‘Freedom Convoy’ organizer Pat King’s trial begins Monday – National

3 Min Read

The criminal trial of Pat King, one of the most prominent figures involved in the 2022 Freedom Convoy protest in Ottawa, is expected to begin Monday.

King was part of the original group of organizers who brought thousands of large trucks and other vehicles to Ottawa in January of that year to protest public health measures against COVID-19.

They also spoke out against Prime Minister Justin Trudeau and his Liberal government.

For weeks, the smell of diesel fumes hung in the city’s downtown core as huge crowds sang “freedom” day and night to a raucous chorus of air horns.

Protesters blocked intersections around Parliament Hill and the surrounding area and set up encampments complete with food tents and open fires.

The latest news from Canada and around the world happens to be sent to your email.

Local politicians described conditions in downtown Ottawa during the demonstration as a lawless occupation of the capital, as several businesses closed and residents described feeling uncomfortable leaving their homes.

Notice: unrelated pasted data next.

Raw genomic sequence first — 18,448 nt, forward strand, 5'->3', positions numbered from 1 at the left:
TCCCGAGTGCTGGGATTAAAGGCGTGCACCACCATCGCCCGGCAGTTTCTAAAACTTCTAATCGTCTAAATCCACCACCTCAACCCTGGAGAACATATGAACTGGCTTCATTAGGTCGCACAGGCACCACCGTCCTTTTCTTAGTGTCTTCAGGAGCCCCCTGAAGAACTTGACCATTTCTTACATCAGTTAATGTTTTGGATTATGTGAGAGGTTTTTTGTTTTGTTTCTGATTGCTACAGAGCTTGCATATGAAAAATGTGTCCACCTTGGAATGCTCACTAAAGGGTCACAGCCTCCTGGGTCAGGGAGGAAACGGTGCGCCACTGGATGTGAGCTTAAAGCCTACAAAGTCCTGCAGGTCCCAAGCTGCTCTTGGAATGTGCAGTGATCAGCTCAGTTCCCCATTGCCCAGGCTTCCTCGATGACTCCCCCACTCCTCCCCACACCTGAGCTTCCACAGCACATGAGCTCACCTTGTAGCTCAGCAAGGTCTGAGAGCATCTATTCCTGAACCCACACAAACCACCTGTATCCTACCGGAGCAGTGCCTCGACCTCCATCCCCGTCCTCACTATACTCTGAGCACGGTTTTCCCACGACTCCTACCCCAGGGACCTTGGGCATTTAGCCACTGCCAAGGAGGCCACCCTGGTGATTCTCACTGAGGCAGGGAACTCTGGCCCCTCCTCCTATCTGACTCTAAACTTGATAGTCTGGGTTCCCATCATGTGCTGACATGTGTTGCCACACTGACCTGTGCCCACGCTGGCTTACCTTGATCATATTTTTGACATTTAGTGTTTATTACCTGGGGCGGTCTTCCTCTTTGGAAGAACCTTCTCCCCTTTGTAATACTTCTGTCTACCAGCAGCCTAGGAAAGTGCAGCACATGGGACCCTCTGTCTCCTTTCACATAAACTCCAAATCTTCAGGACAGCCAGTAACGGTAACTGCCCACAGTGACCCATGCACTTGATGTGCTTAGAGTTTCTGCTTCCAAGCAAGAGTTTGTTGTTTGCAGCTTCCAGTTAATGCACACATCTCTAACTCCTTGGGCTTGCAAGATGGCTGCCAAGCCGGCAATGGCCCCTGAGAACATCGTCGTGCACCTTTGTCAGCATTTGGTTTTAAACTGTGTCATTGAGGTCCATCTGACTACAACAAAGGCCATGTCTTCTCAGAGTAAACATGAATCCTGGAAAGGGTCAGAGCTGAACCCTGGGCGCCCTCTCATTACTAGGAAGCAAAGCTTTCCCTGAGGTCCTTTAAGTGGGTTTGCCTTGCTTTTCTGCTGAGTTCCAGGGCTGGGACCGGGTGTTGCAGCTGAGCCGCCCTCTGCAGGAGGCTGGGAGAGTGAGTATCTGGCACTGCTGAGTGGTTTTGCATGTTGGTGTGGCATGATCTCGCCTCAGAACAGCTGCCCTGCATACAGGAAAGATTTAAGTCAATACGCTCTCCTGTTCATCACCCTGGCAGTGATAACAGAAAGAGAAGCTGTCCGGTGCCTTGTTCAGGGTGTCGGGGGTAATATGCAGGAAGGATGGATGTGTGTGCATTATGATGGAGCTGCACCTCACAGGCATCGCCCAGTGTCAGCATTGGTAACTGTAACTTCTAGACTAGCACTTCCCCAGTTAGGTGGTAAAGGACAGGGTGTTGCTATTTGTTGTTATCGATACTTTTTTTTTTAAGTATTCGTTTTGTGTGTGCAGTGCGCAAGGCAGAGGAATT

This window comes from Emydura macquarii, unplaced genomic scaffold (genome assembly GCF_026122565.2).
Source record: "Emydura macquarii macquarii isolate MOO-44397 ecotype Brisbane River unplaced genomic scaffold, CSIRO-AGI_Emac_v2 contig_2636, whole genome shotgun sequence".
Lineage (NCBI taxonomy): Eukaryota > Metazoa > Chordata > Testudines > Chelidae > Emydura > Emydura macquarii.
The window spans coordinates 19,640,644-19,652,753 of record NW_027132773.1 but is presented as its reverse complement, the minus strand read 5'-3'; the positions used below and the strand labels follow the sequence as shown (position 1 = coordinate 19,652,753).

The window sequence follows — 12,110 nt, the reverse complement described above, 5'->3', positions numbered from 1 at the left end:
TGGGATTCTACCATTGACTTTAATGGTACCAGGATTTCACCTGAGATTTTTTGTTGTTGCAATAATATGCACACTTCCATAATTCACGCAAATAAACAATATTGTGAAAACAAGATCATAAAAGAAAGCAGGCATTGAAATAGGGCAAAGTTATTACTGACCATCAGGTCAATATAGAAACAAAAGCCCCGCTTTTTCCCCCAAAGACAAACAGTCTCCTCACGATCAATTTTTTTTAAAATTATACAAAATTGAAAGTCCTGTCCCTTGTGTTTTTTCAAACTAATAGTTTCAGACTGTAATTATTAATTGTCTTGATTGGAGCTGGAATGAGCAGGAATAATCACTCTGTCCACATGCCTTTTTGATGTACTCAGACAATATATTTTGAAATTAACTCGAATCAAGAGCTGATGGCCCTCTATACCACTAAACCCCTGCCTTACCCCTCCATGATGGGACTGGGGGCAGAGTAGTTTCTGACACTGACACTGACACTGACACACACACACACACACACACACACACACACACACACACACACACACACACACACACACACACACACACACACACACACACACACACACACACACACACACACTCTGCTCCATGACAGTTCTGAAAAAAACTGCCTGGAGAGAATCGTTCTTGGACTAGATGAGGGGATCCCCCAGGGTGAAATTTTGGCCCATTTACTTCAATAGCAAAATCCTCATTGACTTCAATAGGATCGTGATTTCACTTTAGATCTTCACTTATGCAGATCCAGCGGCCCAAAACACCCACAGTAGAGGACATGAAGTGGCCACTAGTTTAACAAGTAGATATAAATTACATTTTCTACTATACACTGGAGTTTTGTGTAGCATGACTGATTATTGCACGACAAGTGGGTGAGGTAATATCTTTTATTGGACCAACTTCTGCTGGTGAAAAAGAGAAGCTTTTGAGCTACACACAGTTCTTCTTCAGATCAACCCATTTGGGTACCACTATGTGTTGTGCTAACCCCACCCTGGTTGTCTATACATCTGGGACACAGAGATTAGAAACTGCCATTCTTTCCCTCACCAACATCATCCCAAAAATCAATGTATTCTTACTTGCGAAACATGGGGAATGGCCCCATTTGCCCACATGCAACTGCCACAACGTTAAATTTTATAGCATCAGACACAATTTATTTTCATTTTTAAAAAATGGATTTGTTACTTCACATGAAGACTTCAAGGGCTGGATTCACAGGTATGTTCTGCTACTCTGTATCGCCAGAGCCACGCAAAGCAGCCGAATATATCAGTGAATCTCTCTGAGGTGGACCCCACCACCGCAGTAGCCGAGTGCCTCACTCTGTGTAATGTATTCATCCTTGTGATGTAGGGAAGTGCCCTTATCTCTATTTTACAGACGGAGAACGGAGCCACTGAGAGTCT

Story continues below ad

King was outspoken during the demonstration, documenting his experiences with frequent social media livestreams. Many of those videos are expected to be entered into evidence at his criminal trial.


Click to play video: 'Pat King Testifies He Contacted Police to Discuss Safety Issues Ahead of 'Freedom Convoy'


Pat King Testifies He Contacted Police to Discuss Safety Issues Ahead of ‘Freedom Convoy’


He is accused of mischief, advising others to commit mischief, disobeying a court order and obstructing police for his role in the demonstration, which eventually turned into a massive police operation.

See also  Donald Trump spends $200 on 7 pizzas for FDNY on day 10 of criminal trial

The federal government also invoked the emergency law in an attempt to force demonstrators off the streets.

Police arrested King on February 18, the same day they began their operation to clear protesters from the area around the parliamentary district.

He was held in jail for five months after his arrest before eventually being released on bail and returning to Alberta.

Story continues below ad

The Ontario Superior Court has set aside three weeks to hear evidence and arguments in the case.

&copy 2024 The Canadian Press

Share This Article
Leave a comment

Leave a Reply

Your email address will not be published. Required fields are marked *